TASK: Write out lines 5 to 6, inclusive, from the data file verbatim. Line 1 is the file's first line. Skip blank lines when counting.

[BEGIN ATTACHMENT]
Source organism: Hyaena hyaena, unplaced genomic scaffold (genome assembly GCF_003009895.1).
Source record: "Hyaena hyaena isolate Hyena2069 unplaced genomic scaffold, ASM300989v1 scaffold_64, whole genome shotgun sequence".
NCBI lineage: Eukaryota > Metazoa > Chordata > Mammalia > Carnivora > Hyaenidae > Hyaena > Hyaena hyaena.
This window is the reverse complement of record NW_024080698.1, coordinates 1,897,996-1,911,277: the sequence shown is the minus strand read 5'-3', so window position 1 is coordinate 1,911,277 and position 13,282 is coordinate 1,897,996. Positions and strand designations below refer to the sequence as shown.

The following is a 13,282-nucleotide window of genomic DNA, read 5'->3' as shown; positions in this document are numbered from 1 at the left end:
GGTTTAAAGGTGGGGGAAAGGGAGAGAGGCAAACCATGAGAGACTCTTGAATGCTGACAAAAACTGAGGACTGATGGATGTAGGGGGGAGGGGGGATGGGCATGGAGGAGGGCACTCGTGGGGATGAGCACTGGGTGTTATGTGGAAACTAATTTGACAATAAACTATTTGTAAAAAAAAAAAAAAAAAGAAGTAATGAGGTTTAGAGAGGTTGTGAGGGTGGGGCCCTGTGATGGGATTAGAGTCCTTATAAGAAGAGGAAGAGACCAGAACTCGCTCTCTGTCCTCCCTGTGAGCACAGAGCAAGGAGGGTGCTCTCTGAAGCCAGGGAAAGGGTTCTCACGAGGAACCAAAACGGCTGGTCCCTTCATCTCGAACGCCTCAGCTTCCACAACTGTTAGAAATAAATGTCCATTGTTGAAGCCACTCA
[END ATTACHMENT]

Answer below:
The following is a 13,282-nucleotide window of genomic DNA, read 5'->3' as shown; positions in this document are numbered from 1 at the left end:
GGTTTAAAGGTGGGGGAAAGGGAGAGAGGCAAACCATGAGAGACTCTTGAATGCTGACAAAAACTGAGGACTGATGGATGTAGGGGGGAGGGGGGATGGGCATGGAGGAGGGCACTCGTGGGGATGAGCACTGGGTGTTATGTGGAAACTAATTTGACAATAAACTATTTGTAAAAAAAAAAAAAAAAAGAAGTAATGAGGTTTAGAGAGGTTGTGAGGGTGGGGCCCTGTGATGGGATTAGAGTCCTTATAAGAAGAGGAAGAGACCAGAACTCGCTCTCTGTCCTCCCTGTGAGCACAGAGCAAGGAGGGTGCTCTCTGAAGCCAGGGAAAGGGTTCTCACGAGGAACCAAAACGGCTGGTCCCTTCATCTCGAACGCCTCAGCTTCCACAACTGTTAGAAATAAATGTCCATTGTTGAAGCCACTCA